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Working With Forms

  • Forms, in one form or another (sorry, I couldn't help myself), are common to nearly every web site.
  • Forms let you log in, do a search, request information, write a letter to your congressman, or modify your web content or the site's database.
  • Forms and links are what make the web the interactive marvel it is.
  • Forms give web the developer a serious case of tired-head.

Little Control over Form Controls

All those various flavored inputs, drop-down select boxes, textareas and buttons are form controls. We usually just call them “widgets”. Then, there are the fieldsets, legends and labels.

Each widget and each of the other elements have specific functions in the form.

To confuse matters, all but the fieldset are inline elements, and a form element may not have an inline element as a child.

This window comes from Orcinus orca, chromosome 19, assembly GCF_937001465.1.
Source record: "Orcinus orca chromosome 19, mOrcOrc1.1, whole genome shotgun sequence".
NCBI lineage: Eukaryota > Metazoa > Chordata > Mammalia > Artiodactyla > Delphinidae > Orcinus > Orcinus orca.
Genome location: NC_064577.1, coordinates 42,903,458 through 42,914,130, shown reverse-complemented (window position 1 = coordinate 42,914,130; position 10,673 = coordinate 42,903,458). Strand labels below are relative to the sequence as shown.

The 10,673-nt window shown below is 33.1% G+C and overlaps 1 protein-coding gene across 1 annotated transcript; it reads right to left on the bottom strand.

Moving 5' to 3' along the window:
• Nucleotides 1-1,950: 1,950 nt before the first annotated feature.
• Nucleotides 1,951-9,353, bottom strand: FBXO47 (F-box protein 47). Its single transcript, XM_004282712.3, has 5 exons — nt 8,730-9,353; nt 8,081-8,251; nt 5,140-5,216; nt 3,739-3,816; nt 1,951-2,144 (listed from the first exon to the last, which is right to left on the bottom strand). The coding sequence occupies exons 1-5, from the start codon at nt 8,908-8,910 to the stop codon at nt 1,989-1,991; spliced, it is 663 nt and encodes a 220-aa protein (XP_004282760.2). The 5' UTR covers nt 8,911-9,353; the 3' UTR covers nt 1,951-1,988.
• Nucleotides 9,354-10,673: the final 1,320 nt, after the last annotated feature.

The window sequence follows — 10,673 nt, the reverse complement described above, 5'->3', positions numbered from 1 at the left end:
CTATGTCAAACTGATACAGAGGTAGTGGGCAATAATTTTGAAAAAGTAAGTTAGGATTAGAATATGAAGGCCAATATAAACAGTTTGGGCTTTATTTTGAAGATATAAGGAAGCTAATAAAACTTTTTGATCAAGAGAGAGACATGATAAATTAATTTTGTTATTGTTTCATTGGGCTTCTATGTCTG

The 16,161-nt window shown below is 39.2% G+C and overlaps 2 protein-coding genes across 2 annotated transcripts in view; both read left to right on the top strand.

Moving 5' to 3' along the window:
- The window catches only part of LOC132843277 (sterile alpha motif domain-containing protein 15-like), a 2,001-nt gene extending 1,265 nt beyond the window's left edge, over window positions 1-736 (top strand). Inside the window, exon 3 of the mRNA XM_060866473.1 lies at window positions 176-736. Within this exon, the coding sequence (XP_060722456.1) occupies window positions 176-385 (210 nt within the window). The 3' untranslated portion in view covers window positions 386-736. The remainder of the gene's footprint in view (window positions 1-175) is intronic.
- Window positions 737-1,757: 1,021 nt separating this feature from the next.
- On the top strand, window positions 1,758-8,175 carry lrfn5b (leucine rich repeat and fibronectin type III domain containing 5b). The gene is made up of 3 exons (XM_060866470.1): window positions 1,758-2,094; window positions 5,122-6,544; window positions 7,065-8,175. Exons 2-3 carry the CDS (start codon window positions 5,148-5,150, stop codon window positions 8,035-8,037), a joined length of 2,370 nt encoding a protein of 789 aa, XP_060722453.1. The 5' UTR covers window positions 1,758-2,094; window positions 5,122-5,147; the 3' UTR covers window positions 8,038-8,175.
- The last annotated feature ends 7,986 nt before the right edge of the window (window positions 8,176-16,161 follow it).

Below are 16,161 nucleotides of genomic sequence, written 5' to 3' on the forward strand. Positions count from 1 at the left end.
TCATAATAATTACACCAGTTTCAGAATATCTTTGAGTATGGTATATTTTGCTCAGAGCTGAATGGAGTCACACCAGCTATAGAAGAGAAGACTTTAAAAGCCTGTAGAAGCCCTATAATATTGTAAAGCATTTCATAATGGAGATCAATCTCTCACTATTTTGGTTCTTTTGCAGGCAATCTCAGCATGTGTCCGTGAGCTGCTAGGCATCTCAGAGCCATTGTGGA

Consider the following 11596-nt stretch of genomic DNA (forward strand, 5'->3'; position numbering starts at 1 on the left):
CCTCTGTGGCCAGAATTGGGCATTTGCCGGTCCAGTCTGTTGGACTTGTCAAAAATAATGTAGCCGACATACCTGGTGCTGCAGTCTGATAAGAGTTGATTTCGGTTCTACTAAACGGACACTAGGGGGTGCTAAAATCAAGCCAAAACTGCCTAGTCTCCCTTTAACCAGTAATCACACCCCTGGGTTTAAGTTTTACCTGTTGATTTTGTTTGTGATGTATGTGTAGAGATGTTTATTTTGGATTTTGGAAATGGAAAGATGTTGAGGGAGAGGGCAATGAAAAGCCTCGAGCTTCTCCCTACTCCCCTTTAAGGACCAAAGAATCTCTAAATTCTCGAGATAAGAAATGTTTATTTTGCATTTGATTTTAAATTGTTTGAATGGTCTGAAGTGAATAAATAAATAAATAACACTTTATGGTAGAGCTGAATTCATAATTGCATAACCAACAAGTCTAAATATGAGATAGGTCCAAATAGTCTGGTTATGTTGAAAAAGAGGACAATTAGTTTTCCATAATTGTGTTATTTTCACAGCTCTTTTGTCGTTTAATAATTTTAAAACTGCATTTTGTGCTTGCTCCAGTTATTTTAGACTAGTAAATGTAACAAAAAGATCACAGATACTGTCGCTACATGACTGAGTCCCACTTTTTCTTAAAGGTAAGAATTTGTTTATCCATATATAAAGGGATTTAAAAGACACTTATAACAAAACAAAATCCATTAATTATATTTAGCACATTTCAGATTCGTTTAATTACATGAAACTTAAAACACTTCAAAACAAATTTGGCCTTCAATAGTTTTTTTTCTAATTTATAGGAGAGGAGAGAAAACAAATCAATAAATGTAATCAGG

What's worse, at least for the graphic designer, is that these widgets allow us little control over their appearances, and what control there is, differs from browser to browser.

I won't get into this thorny issue. Roger Johansson has tested extensively and published his finding in his blog. See Styling form controls with CSS, revisited for the straight (updated) poop.

Laying Out the Form

Forms just seem to scream, "use a table". Often a form does look like positionally related data, but it's not. There are no positional relationships. The label can be above or below, to the left or the right of its control. Besides, the table separates the label from its control structurally.

For structural integrity, we must use semantically meaningful markup. That means labels tied to their controls. The simple form demo shows just how that's done.

Javascript and the Form

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